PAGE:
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Here's what to do if you get caught in a river current

Experts say you shouldn't fight the current. Instead, try to float on your back with your feet pointed downriver.

SAN ANTONIO — Parts of the Guadalupe River are known for it's strong and surprising currents. Whether it is a pool, a lake, or a river with a quickly moving current, knowing what to do before and during an incident often means the difference between life and death. 

"All I remember is going underwater and being pinned against the rocks where the roots and all that were, and the rope on my neck," said Cynthia Morales, who five years ago went tubing with friends on the San Marcos River. 

Due to heavy rain the night before, the water was flowing incredibly fast. She says one of her friends got stuck in a whirlpool. 

"He was stuck down there and he said he found a branch and he was able to pull himself out of it and which was terrifying because he was trying to save us," Morales said. 

Deseret Dawkinds, the Aquatics Director of the Family YMCA of San Antonio told us, "As hard as that is for anybody in that situation, is to remain calm. Current strength is very deceptive."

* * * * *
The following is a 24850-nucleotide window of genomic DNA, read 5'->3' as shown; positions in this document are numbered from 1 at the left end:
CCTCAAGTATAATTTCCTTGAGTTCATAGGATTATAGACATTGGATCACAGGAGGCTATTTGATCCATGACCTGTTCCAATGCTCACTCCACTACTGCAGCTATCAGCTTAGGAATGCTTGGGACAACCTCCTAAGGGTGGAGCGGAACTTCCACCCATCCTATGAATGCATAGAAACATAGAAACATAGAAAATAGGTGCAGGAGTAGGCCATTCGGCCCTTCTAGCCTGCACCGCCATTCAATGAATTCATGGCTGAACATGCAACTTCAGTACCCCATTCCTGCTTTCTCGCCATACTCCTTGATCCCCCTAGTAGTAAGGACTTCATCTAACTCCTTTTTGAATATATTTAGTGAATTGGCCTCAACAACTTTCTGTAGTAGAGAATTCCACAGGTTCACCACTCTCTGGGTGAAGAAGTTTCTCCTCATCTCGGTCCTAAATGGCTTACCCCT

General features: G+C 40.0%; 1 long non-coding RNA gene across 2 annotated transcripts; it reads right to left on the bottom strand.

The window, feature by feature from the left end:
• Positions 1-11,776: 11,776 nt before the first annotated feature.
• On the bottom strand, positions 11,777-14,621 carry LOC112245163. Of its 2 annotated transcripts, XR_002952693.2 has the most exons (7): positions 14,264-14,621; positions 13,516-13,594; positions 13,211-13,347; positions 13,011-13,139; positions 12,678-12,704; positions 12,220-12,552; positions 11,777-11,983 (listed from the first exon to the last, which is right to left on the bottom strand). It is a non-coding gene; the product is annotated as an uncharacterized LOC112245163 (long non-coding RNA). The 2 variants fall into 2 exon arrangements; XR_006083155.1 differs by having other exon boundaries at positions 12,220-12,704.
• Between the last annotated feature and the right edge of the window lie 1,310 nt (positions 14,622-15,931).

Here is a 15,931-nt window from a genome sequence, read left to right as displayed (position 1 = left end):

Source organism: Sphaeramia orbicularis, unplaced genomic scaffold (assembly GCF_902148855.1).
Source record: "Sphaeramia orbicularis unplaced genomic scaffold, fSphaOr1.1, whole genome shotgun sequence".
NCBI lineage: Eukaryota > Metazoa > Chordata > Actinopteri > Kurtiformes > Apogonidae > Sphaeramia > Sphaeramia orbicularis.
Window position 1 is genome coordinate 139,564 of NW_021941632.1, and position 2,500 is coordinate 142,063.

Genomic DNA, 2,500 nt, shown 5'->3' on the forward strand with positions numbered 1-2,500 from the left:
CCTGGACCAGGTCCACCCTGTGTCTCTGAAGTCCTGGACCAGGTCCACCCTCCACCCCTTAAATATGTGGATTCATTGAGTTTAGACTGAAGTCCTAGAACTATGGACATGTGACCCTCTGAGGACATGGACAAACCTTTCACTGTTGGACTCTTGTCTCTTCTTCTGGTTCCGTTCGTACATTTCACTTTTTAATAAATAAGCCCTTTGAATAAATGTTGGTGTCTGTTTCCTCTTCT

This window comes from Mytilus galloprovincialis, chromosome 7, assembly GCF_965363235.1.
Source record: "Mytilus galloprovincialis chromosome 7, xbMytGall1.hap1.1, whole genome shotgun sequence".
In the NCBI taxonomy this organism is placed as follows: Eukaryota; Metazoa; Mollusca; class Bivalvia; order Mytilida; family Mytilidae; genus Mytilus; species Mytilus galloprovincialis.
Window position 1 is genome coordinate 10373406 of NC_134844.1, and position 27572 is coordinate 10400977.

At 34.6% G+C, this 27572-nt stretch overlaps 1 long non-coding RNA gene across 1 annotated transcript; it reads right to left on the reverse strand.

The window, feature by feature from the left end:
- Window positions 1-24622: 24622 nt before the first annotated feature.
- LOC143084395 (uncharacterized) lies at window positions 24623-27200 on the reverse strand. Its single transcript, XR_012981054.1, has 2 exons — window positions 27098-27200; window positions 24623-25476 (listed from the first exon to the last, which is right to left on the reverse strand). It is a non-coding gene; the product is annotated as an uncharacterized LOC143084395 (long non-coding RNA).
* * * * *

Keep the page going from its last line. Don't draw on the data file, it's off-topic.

Half of surviving a river current happens before you even hit the water. You should understand the risks of swimming in rivers, know the dangers of currents, know the swimming abilities of those around you, practice normal swim safety, and try to determine how fast the river is moving. But if you are caught in trouble in the water remain calm. 

"You want to not swim and try to swim directly against it, you will only tire yourself out," Dawkins said. "You want to float on your back with your feet forward so you can actually push against anything that you may come into contact with. Then you also want to swim diagonally to the shoreline when you were when the current is slowing down."  

The Family YMCA of San Antonio offers swimming lessons for both children and adults.

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